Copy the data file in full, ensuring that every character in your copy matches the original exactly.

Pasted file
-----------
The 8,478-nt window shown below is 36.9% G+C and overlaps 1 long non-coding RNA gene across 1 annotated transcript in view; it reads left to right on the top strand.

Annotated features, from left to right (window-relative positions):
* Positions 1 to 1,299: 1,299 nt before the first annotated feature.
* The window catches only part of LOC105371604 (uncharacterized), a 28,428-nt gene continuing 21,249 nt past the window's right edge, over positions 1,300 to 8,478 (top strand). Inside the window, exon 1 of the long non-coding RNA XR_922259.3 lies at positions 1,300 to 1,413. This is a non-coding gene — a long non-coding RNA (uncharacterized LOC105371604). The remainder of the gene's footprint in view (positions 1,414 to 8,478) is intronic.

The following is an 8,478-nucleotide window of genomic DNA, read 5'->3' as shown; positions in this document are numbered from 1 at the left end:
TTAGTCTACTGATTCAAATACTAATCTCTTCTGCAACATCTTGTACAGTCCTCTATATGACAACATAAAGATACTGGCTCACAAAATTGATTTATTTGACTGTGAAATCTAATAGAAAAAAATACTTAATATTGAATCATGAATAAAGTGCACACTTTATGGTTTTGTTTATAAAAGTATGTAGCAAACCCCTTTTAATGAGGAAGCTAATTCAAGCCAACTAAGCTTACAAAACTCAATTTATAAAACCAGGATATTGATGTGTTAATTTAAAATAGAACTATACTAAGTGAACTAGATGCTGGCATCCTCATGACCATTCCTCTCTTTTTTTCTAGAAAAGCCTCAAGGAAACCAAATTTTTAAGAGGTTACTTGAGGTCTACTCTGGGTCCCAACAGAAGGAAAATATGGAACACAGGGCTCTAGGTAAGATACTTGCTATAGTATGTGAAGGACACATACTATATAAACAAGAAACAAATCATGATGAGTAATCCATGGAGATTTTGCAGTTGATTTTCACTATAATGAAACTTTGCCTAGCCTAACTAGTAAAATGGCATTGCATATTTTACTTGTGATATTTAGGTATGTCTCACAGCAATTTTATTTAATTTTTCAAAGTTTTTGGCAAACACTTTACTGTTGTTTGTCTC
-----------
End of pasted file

The 8,478-nt window shown below is 36.9% G+C and overlaps 1 long non-coding RNA gene across 1 annotated transcript in view; it reads left to right on the top strand.

Annotated features, from left to right (window-relative positions):
* Positions 1 to 1,299: 1,299 nt before the first annotated feature.
* The window catches only part of LOC105371604 (uncharacterized), a 28,428-nt gene continuing 21,249 nt past the window's right edge, over positions 1,300 to 8,478 (top strand). Inside the window, exon 1 of the long non-coding RNA XR_922259.3 lies at positions 1,300 to 1,413. This is a non-coding gene — a long non-coding RNA (uncharacterized LOC105371604). The remainder of the gene's footprint in view (positions 1,414 to 8,478) is intronic.

The following is an 8,478-nucleotide window of genomic DNA, read 5'->3' as shown; positions in this document are numbered from 1 at the left end:
TTAGTCTACTGATTCAAATACTAATCTCTTCTGCAACATCTTGTACAGTCCTCTATATGACAACATAAAGATACTGGCTCACAAAATTGATTTATTTGACTGTGAAATCTAATAGAAAAAAATACTTAATATTGAATCATGAATAAAGTGCACACTTTATGGTTTTGTTTATAAAAGTATGTAGCAAACCCCTTTTAATGAGGAAGCTAATTCAAGCCAACTAAGCTTACAAAACTCAATTTATAAAACCAGGATATTGATGTGTTAATTTAAAATAGAACTATACTAAGTGAACTAGATGCTGGCATCCTCATGACCATTCCTCTCTTTTTTTCTAGAAAAGCCTCAAGGAAACCAAATTTTTAAGAGGTTACTTGAGGTCTACTCTGGGTCCCAACAGAAGGAAAATATGGAACACAGGGCTCTAGGTAAGATACTTGCTATAGTATGTGAAGGACACATACTATATAAACAAGAAACAAATCATGATGAGTAATCCATGGAGATTTTGCAGTTGATTTTCACTATAATGAAACTTTGCCTAGCCTAACTAGTAAAATGGCATTGCATATTTTACTTGTGATATTTAGGTATGTCTCACAGCAATTTTATTTAATTTTTCAAAGTTTTTGGCAAACACTTTACTGTTGTTTGTCTC